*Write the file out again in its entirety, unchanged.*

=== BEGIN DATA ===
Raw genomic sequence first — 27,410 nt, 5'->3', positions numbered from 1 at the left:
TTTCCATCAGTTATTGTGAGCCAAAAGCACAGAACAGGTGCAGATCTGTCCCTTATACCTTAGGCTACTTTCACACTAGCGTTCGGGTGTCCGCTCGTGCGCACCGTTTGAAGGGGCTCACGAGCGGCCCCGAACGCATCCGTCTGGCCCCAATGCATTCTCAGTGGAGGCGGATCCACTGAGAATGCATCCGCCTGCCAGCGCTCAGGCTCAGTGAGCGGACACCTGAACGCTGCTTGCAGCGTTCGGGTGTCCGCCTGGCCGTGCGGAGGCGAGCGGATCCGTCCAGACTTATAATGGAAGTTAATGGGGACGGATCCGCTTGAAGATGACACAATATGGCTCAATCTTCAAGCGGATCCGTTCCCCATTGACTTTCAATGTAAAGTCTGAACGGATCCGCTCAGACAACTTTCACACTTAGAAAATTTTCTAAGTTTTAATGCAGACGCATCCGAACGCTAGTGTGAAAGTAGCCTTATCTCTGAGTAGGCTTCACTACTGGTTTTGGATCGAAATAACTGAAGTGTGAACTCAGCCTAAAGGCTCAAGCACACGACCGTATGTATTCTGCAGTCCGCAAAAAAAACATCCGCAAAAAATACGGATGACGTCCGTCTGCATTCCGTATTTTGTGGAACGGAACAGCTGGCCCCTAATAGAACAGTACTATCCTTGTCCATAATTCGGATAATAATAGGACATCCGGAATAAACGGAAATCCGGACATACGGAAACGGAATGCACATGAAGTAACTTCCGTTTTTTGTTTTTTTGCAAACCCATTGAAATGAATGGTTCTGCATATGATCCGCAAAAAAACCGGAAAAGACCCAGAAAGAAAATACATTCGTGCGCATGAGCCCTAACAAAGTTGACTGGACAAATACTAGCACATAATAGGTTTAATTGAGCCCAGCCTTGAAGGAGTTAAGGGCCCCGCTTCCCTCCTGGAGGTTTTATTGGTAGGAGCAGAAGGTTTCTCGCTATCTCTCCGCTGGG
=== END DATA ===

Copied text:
Raw genomic sequence first — 27,410 nt, 5'->3', positions numbered from 1 at the left:
TTTCCATCAGTTATTGTGAGCCAAAAGCACAGAACAGGTGCAGATCTGTCCCTTATACCTTAGGCTACTTTCACACTAGCGTTCGGGTGTCCGCTCGTGCGCACCGTTTGAAGGGGCTCACGAGCGGCCCCGAACGCATCCGTCTGGCCCCAATGCATTCTCAGTGGAGGCGGATCCACTGAGAATGCATCCGCCTGCCAGCGCTCAGGCTCAGTGAGCGGACACCTGAACGCTGCTTGCAGCGTTCGGGTGTCCGCCTGGCCGTGCGGAGGCGAGCGGATCCGTCCAGACTTATAATGGAAGTTAATGGGGACGGATCCGCTTGAAGATGACACAATATGGCTCAATCTTCAAGCGGATCCGTTCCCCATTGACTTTCAATGTAAAGTCTGAACGGATCCGCTCAGACAACTTTCACACTTAGAAAATTTTCTAAGTTTTAATGCAGACGCATCCGAACGCTAGTGTGAAAGTAGCCTTATCTCTGAGTAGGCTTCACTACTGGTTTTGGATCGAAATAACTGAAGTGTGAACTCAGCCTAAAGGCTCAAGCACACGACCGTATGTATTCTGCAGTCCGCAAAAAAAACATCCGCAAAAAATACGGATGACGTCCGTCTGCATTCCGTATTTTGTGGAACGGAACAGCTGGCCCCTAATAGAACAGTACTATCCTTGTCCATAATTCGGATAATAATAGGACATCCGGAATAAACGGAAATCCGGACATACGGAAACGGAATGCACATGAAGTAACTTCCGTTTTTTGTTTTTTTGCAAACCCATTGAAATGAATGGTTCTGCATATGATCCGCAAAAAAACCGGAAAAGACCCAGAAAGAAAATACATTCGTGCGCATGAGCCCTAACAAAGTTGACTGGACAAATACTAGCACATAATAGGTTTAATTGAGCCCAGCCTTGAAGGAGTTAAGGGCCCCGCTTCCCTCCTGGAGGTTTTATTGGTAGGAGCAGAAGGTTTCTCGCTATCTCTCCGCTGGG